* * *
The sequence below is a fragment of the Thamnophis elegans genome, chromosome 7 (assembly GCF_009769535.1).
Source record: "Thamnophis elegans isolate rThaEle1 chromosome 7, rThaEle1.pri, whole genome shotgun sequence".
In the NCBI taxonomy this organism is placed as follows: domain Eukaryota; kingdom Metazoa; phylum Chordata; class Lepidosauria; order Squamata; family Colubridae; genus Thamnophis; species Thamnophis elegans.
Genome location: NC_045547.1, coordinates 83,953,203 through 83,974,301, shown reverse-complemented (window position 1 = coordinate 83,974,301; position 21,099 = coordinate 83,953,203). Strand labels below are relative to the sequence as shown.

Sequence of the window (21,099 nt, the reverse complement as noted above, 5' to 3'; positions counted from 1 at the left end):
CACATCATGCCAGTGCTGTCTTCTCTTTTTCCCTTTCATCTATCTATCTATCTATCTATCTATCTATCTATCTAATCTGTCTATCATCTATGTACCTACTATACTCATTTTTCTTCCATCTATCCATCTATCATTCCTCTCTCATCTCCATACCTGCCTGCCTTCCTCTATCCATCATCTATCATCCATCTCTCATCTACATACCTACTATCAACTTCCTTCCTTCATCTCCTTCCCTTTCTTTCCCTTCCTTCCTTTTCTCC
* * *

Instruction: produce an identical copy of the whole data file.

The sequence below is a fragment of the Thamnophis elegans genome, chromosome 7 (assembly GCF_009769535.1).
Source record: "Thamnophis elegans isolate rThaEle1 chromosome 7, rThaEle1.pri, whole genome shotgun sequence".
In the NCBI taxonomy this organism is placed as follows: domain Eukaryota; kingdom Metazoa; phylum Chordata; class Lepidosauria; order Squamata; family Colubridae; genus Thamnophis; species Thamnophis elegans.
Genome location: NC_045547.1, coordinates 83,953,203 through 83,974,301, shown reverse-complemented (window position 1 = coordinate 83,974,301; position 21,099 = coordinate 83,953,203). Strand labels below are relative to the sequence as shown.

Sequence of the window (21,099 nt, the reverse complement as noted above, 5' to 3'; positions counted from 1 at the left end):
CACATCATGCCAGTGCTGTCTTCTCTTTTTCCCTTTCATCTATCTATCTATCTATCTATCTATCTATCTATCTAATCTGTCTATCATCTATGTACCTACTATACTCATTTTTCTTCCATCTATCCATCTATCATTCCTCTCTCATCTCCATACCTGCCTGCCTTCCTCTATCCATCATCTATCATCCATCTCTCATCTACATACCTACTATCAACTTCCTTCCTTCATCTCCTTCCCTTTCTTTCCCTTCCTTCCTTTTCTCC